In the wake of a meeting of the government's advisory body on drugs to discuss the harmful effects of ecstasy Professor Keith Laws and Professor Fabrizio Schifano will reveal research findings about the drug at the Showcase on Tuesday 21 October.
According to Professor Laws from the University’s School of Psychology, taking the drug just once can damage memory. In a talk entitled Can taking ecstasy once damage your memory, he will reveal that ecstasy users show significantly impaired memory when compared to non-ecstasy users and that the amount of ecstasy consumed is largely irrelevant. Indeed, taking the drug even just once may cause significant short and long-term memory loss. Professor Laws findings are based on the largest analysis of memory data derived from 26 studies of 600 ecstasy users.
In a Showcase talk entitled Drugs and the Web also on Tuesday 21 October at 6.40pm, Professor Fabrizio Schifano from the University's School of Pharmacy will reveal research findings into the availability of ecstasy on the Worldwide Web and reveal that search engines produce pro-drugs website earlier than anti-drug sites which increases the amount of potentially harmful information available and the accessibility of the drug.
The Health and Human Sciences Research Institute Showcase will host a variety of research being conducted by the University of Hertfordshire and will be held at the de Havilland Campus from 21-24 October. For further information, please visit: the Showcase website at: www.healthshowcase.co.uk.
Antibiotic effective against drug-resistant bacteria in pediatric skin infections
17.02.2017 | University of California - San Diego
Tiny magnetic implant offers new drug delivery method
14.02.2017 | University of British Columbia
In the field of nanoscience, an international team of physicists with participants from Konstanz has achieved a breakthrough in understanding heat transport
Cells need to repair damaged DNA in our genes to prevent the development of cancer and other diseases. Our cells therefore activate and send “repair-proteins”...
The Fraunhofer IWS Dresden and Technische Universität Dresden inaugurated their jointly operated Center for Additive Manufacturing Dresden (AMCD) with a festive ceremony on February 7, 2017. Scientists from various disciplines perform research on materials, additive manufacturing processes and innovative technologies, which build up components in a layer by layer process. This technology opens up new horizons for component design and combinations of functions. For example during fabrication, electrical conductors and sensors are already able to be additively manufactured into components. They provide information about stress conditions of a product during operation.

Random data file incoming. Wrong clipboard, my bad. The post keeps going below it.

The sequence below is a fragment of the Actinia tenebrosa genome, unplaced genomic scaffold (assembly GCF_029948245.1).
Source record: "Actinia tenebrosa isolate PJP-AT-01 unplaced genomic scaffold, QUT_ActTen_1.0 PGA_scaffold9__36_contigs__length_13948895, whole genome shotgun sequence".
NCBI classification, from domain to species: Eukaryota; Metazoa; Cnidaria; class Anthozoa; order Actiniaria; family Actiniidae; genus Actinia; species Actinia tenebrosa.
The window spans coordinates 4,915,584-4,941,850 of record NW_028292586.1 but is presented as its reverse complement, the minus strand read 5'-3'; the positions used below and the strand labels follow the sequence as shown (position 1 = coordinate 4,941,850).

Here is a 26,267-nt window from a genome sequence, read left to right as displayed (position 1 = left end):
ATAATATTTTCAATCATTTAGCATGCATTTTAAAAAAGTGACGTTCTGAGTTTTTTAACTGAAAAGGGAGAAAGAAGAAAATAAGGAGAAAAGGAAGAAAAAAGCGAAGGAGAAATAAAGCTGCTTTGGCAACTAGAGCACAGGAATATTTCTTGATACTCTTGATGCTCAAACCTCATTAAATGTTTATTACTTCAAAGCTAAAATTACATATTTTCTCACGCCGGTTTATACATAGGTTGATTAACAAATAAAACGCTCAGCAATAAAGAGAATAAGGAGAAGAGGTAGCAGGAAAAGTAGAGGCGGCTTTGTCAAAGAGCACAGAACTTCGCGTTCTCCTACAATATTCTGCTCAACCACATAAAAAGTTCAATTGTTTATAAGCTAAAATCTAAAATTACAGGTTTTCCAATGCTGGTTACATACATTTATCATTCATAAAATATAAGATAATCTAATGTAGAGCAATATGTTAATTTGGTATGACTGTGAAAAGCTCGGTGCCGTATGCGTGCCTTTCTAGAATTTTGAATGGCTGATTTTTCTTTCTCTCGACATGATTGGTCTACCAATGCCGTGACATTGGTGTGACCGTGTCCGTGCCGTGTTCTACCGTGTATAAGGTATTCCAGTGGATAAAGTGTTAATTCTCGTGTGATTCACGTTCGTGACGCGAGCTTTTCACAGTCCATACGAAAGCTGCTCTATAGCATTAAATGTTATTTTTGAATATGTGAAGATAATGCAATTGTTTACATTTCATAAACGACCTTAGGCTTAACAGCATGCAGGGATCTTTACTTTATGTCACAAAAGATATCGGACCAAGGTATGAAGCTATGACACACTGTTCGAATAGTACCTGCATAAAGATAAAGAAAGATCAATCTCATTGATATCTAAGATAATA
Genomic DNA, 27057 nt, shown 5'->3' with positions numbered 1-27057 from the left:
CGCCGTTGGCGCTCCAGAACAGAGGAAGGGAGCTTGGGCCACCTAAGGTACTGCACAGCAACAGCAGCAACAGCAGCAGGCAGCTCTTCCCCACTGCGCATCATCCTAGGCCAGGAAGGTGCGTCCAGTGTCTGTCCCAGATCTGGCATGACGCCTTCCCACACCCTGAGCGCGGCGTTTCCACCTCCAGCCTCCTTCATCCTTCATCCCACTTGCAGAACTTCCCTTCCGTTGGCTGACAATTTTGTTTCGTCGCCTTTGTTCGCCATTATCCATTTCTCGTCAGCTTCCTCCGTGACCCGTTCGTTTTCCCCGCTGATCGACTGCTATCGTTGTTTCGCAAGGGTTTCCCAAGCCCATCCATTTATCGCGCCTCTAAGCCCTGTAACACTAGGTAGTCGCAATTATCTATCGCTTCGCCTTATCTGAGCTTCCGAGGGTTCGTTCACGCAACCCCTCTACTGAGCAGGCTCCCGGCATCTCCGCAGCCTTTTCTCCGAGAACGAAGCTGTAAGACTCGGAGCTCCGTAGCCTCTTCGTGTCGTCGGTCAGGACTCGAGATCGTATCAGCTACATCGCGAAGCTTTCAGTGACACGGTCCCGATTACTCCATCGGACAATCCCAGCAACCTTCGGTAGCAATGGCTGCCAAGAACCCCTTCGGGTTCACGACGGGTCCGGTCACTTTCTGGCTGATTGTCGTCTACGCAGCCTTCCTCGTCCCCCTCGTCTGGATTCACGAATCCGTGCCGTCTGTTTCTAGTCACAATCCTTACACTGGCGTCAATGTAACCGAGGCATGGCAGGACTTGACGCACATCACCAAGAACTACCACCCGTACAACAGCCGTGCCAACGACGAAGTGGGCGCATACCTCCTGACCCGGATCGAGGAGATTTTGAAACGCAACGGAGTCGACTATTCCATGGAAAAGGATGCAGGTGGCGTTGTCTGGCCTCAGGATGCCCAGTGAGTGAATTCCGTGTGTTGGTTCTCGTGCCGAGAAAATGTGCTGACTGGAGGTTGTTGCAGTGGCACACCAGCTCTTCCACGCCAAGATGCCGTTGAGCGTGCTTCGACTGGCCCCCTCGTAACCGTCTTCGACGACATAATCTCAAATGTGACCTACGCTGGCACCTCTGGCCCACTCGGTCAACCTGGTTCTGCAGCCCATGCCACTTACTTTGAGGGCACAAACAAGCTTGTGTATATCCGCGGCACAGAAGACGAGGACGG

The 3D-printing technology, or additive manufacturing as it is often called, has long made the step out of scientific research laboratories into industrial...
Nature does amazing things with limited design materials. Grass, for example, can support its own weight, resist strong wind loads, and recover after being...
Nanometer-scale magnetic perforated grids could create new possibilities for computing. Together with international colleagues, scientists from the Helmholtz Zentrum Dresden-Rossendorf (HZDR) have shown how a cobalt grid can be reliably programmed at room temperature. In addition they discovered that for every hole ("antidot") three magnetic states can be configured. The results have been published in the journal "Scientific Reports".
Physicist Dr. Rantej Bali from the HZDR, together with scientists from Singapore and Australia, designed a special grid structure in a thin layer of cobalt in...
13.02.2017 | Event News
10.02.2017 | Event News
09.02.2017 | Event News
17.02.2017 | Medical Engineering
17.02.2017 | Medical Engineering
17.02.2017 | Health and Medicine